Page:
Introduction: Due to public concerns about deleterious biological consequences of radiofrequency electromagnetic fields (RF-EMF), the potential effects of RF-EMF on the central nervous system have received wide consideration. Methods: Here, two groups of C57BL/6 mice, aged 2 and 12 months, were exposed to 1,950-MHz RF-EMF at a specific absorption rate of 5.0 W/kg for chronic periods (2 hr/day and 5 days/week for 8 months). Behavioral changes were then assessed in the mice at 10 months (sham- or RF-10M) and 20 months (sham- or RF-20M), on the open-field test, the Y-maze test, and an object recognition memory task, while biological effects were analyzed via microarray gene profiling of the hippocampus. Results: Open-field test results showed a decrease in the time duration spent at the center while there was a decrease in enhanced memory shown by the Y-maze test and the novel object recognition test in the RF-20M mice, compared to sham-exposed mice, but no significant changes in the RF-10M group. Based on a 2-fold change cutoff, the microarray data revealed that 15 genes, which are listed as being involved in neurogenesis on Gene Ontology, were altered in both groups. Quantitative real-time PCR for validation showed increased expression of Epha8 and Wnt6 in the hippocampi of RF-20M group mice, although 13 additional genes showed no significant changes following RF-EMF exposure. Conclusion: Therefore, cognitive enhancement following chronic exposure for 8 months to RF-EMF from middle age may be associated with increases in neurogenesis-related signals in the hippocampus of C57BL/6 mice.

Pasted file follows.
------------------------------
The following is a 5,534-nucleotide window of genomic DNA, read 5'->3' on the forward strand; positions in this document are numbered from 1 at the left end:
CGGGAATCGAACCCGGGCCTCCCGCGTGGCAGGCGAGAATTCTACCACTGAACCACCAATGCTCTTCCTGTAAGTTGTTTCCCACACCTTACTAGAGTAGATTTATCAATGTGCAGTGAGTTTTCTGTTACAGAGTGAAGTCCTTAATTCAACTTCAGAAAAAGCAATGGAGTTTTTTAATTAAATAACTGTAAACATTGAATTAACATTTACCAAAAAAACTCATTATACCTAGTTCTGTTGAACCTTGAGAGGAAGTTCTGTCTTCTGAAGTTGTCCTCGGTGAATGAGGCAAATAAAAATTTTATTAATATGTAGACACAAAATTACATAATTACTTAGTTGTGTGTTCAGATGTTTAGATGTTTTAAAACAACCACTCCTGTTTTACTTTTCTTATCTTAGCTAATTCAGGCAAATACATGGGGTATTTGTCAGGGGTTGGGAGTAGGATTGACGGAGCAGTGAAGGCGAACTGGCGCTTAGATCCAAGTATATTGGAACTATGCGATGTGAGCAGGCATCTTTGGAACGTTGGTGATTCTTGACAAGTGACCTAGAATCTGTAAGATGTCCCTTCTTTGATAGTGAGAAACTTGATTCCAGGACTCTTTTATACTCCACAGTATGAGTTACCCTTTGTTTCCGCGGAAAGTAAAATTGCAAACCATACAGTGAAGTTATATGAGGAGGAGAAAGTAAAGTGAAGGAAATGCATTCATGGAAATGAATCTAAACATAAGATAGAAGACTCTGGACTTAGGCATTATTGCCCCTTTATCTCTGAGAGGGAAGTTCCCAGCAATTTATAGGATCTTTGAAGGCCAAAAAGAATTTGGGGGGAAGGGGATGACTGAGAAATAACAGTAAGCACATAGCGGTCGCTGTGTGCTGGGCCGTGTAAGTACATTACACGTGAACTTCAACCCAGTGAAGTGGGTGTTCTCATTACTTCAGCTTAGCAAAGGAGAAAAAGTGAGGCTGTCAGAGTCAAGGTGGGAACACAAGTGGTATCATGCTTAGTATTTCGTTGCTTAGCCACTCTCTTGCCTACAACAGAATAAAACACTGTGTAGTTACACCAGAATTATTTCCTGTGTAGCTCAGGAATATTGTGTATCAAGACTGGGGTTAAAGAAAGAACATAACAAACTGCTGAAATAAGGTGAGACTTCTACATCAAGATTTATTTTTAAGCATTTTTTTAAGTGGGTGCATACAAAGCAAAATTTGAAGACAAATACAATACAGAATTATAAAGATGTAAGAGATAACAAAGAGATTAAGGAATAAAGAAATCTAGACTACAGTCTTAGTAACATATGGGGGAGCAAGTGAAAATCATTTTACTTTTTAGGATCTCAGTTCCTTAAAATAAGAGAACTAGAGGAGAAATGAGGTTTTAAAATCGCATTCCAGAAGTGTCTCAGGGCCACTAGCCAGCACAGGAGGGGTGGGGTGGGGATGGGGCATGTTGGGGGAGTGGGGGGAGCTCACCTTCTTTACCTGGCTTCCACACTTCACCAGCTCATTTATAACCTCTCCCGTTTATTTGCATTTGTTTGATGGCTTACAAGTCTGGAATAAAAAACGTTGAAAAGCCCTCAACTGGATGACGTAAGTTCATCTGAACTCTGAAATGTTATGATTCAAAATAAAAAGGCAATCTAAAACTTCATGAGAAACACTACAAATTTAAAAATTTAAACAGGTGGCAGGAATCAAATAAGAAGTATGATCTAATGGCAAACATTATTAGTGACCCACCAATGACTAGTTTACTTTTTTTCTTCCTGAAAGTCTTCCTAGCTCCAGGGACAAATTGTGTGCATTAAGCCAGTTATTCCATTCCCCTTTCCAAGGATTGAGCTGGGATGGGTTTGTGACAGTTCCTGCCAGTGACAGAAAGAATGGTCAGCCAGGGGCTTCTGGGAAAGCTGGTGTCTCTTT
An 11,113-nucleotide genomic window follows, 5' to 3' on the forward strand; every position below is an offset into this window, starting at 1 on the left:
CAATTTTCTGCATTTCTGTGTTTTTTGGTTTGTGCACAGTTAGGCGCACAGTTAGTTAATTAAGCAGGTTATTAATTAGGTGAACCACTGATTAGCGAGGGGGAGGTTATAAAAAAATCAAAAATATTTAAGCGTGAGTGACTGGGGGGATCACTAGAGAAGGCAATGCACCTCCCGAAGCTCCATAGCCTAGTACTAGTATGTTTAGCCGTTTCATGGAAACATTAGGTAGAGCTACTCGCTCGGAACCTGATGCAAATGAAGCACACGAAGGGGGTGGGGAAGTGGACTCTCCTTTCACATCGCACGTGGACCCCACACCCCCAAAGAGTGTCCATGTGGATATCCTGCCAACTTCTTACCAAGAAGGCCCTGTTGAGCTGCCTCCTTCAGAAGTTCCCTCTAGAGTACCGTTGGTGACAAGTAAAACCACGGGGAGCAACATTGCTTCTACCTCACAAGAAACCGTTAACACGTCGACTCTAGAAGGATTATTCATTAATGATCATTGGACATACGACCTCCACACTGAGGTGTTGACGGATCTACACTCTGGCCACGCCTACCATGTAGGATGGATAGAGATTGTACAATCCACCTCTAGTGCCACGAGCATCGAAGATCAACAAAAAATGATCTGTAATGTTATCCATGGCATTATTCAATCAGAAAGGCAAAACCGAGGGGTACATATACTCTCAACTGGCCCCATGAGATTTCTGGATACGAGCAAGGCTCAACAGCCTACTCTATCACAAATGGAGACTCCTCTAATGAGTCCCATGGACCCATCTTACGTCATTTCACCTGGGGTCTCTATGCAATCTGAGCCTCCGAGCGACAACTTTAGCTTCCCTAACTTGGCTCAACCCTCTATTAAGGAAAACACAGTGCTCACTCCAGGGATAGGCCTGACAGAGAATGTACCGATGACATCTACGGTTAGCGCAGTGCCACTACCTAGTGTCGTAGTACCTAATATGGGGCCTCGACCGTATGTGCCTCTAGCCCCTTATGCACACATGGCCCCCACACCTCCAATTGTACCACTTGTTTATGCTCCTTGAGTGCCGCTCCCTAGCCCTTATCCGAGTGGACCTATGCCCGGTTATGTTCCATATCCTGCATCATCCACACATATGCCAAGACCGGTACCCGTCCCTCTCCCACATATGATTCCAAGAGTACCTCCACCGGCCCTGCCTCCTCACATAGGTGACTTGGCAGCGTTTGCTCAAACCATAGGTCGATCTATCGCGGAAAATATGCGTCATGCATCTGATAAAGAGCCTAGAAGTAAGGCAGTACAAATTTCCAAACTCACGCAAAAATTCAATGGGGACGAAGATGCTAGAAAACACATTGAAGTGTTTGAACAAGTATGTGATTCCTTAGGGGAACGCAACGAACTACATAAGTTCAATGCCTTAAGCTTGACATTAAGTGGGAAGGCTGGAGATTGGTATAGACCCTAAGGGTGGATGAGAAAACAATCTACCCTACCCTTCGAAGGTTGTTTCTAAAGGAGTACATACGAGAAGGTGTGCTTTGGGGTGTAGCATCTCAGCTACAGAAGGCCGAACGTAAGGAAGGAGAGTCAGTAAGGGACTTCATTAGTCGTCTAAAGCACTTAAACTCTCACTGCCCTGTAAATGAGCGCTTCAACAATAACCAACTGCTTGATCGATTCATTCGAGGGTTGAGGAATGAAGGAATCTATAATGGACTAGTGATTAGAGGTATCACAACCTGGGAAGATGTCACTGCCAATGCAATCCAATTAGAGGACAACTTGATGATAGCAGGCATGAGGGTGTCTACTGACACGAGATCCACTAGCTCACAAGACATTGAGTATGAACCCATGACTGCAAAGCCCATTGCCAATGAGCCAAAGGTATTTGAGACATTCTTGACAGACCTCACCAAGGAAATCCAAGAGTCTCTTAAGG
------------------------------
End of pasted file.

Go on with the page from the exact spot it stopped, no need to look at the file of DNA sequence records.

- behavioral alteration
- gene profiling